Ever wondered why you're not supposed to bake with cold eggs or whether marinating really tenderizes meat? Read on.
America's Test Kitchen host Chris Kimball "whisks away" some cooking myths as he talks with Morning Edition host Renee Montagne about the book he wrote, The Science of Good Cooking, with fellow Cook's Illustrated magazine editors. Being the science and cooking geeks that we are, we tuned in.
A new kind of crop is being planted in the United States, and it doesn't require any land or fertilizer. Farming it improves the environment, and it can be used in a number of ways. So what is this miracle cash crop of the future?
Charlie Yarish, professor of ecology and evolutionary biology at the University of Connecticut, loves seaweed. In nature, he says, when seaweed turns a rich chocolate color, that means the plant is picking up nitrogen, a process called nutrient bioextraction.
Anheuser-Busch, Pabst and MillerCoors are among the big beer makers the Oglala Sioux tribe has accused of illegally selling millions of cans of beer each year in Whiteclay, Neb. The town borders Pine Ridge Indian Reservation, which is located across the state line in South Dakota and is dry.
The Oglala Sioux's federal case was thrown out, and the tribe is considering what to do next — legalize alcohol or go to state court.
In 1957, Joel Healy witnessed one of the largest nuclear tests ever conducted on U.S. soil.
Healy was in the U.S. Army, stationed in the Nevada desert north of Las Vegas at Camp Desert Rock. He was 17 years old and a private first class at the time.
Healy drove dump trucks, moved materials, and built structures, like houses, that would be destroyed by the explosions so the Army could study the effects of a nuclear blast. He also helped build the towers where many of the bombs were detonated.
If you listen to NPR news shows, chances are good that you've already heard the music of Kaki King. Her rich, distinctive guitar playing is a favorite of the directors of our programs — certainly Morning Edition.
Originally published on Fri October 12, 2012 10:51 am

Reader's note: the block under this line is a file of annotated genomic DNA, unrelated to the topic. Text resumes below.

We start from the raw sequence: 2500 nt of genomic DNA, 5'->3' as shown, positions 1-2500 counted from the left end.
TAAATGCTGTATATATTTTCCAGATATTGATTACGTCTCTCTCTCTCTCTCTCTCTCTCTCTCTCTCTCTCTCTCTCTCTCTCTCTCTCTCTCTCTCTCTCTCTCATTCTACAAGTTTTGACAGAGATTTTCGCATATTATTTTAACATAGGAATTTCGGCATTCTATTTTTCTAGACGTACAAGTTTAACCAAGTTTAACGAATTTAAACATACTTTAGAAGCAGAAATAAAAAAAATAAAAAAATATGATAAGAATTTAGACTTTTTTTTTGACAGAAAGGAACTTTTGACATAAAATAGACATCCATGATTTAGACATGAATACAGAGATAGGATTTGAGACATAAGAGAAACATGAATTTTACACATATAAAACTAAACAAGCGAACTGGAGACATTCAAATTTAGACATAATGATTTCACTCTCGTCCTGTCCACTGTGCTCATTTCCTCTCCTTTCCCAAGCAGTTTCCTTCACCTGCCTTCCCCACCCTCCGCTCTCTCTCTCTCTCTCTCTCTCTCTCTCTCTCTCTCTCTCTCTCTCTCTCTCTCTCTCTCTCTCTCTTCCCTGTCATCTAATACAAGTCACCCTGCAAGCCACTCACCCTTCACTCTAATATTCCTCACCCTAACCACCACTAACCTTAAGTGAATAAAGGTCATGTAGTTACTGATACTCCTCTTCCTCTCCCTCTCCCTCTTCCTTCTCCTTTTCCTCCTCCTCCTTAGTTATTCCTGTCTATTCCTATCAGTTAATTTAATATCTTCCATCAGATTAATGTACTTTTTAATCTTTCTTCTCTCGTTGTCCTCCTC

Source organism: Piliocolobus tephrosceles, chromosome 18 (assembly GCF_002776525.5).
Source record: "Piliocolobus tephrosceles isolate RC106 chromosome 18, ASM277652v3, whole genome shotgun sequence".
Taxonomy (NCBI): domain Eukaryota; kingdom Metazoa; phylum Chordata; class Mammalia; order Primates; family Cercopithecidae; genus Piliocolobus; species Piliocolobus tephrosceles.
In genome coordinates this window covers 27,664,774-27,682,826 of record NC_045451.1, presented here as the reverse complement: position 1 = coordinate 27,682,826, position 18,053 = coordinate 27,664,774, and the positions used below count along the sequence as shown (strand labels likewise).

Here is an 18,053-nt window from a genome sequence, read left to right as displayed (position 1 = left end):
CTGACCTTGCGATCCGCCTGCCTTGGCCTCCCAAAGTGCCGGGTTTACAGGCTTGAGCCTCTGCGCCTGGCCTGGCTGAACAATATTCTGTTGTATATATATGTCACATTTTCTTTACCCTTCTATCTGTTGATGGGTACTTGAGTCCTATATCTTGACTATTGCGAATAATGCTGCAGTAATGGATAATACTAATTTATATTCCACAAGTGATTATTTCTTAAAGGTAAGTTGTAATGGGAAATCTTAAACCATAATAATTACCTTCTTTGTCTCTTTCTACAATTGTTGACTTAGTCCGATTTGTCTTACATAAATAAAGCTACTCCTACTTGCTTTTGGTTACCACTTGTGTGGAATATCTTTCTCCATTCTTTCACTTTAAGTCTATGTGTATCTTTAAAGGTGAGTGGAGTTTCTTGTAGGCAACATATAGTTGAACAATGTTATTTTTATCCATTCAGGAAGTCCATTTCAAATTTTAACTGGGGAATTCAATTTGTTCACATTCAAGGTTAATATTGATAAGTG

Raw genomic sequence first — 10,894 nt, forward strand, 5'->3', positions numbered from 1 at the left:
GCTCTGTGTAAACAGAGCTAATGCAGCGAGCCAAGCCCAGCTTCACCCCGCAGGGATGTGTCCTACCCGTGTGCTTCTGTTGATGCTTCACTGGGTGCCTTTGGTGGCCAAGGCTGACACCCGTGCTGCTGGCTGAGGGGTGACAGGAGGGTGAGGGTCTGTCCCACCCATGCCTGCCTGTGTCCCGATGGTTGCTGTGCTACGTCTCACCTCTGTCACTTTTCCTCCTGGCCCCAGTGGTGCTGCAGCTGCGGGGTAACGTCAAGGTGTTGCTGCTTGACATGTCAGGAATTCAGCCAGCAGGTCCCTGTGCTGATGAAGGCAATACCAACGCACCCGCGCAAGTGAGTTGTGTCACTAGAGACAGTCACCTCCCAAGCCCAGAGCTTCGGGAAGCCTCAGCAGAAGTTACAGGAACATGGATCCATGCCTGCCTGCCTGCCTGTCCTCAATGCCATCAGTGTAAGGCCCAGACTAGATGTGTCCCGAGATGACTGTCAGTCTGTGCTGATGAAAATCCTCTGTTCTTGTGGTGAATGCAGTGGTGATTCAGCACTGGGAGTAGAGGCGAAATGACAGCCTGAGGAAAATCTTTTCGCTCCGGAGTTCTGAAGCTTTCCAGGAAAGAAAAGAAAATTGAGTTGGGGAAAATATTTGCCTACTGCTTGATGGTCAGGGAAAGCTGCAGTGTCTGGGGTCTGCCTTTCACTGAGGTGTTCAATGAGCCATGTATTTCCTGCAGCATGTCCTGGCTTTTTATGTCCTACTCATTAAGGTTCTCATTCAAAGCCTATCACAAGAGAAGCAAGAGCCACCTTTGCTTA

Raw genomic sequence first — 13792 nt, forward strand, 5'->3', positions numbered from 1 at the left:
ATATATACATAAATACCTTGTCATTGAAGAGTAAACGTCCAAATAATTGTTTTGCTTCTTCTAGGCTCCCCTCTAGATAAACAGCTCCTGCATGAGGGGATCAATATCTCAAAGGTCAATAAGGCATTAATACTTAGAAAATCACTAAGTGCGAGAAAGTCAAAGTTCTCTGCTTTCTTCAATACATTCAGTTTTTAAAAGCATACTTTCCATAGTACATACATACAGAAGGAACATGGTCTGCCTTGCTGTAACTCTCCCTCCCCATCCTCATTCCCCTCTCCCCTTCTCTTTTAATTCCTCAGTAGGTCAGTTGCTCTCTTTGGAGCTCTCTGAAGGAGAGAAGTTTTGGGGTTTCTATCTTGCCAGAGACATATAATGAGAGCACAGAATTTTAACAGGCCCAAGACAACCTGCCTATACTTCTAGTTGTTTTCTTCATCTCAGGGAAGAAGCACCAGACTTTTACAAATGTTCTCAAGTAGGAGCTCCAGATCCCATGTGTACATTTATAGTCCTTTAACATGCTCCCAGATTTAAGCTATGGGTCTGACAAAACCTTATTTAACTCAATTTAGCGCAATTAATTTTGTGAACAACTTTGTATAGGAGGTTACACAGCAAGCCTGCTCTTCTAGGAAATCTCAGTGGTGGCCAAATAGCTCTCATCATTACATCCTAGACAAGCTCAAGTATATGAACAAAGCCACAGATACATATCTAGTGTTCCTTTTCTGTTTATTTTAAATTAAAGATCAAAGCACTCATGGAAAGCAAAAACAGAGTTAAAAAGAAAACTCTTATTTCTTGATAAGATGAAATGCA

Atmospherically, the vice presidential debate pitted old versus new. Vice President Joe Biden lives in a world where no lily goes ungilded, and every 'lative is super. Rep. Paul Ryan speeds through campaigning energetically, like the heroic train in the new movie Atlas Got Cut Using the P90X Workout.
And the moderator Martha Raddatz? She came out guns blazing. No avuncular, passive Jim Lehrer she.
Originally published on Wed October 17, 2012 7:07 am
Neither candidate let his opponent get away with much of anything during the vice presidential debate Thursday night.
The tabletop discussion between Vice President Biden and Republican Rep. Paul Ryan of Wisconsin showcased their clear differences over policy. The two disagreed about nearly every issue that came up, whether it was military posture, tax policy or abortion.
Many of these differences were expressed in negative, sometimes surprisingly personal terms.
Originally published on Fri October 12, 2012 10:51 am
Tom Barnes is a 70-year-old retired grain farmer born in Ohio. He's the son of a school teacher turned farmer, and now himself the father of four, grandpa of eight.
It's clear that he adores his daughter, Becky Barnes, 30, and takes pride in describing how she's taken a piece of the big family farm south of Columbus and turned it into an organic vegetable operation by dint of hard work and sheer determination.
"It's an amazing project out there," he says. What he says distresses him, however, are her political leanings.
There's new information on the ongoing outbreak of a rare meningitis caused by a fungus that somehow got into a steroid drug. Federal officials now say the drug got injected into 14,000 patients — 1,000 more than earlier thought.
Originally published on Thu October 11, 2012 7:19 pm
A few terms and figures became flash points for later discussion in the first presidential debate between President Obama and Republican challenger Mitt Romney. From Simpson-Bowles (which was mentioned at least eight times) to the much-discussed $716 billion cut in Medicare, the presidential debate and the wider campaign have featured a growing list of devilish details that could use a good footnote. Here's a closer look at a few of these disputed terms that are likely to come up in the vice-presidential debate.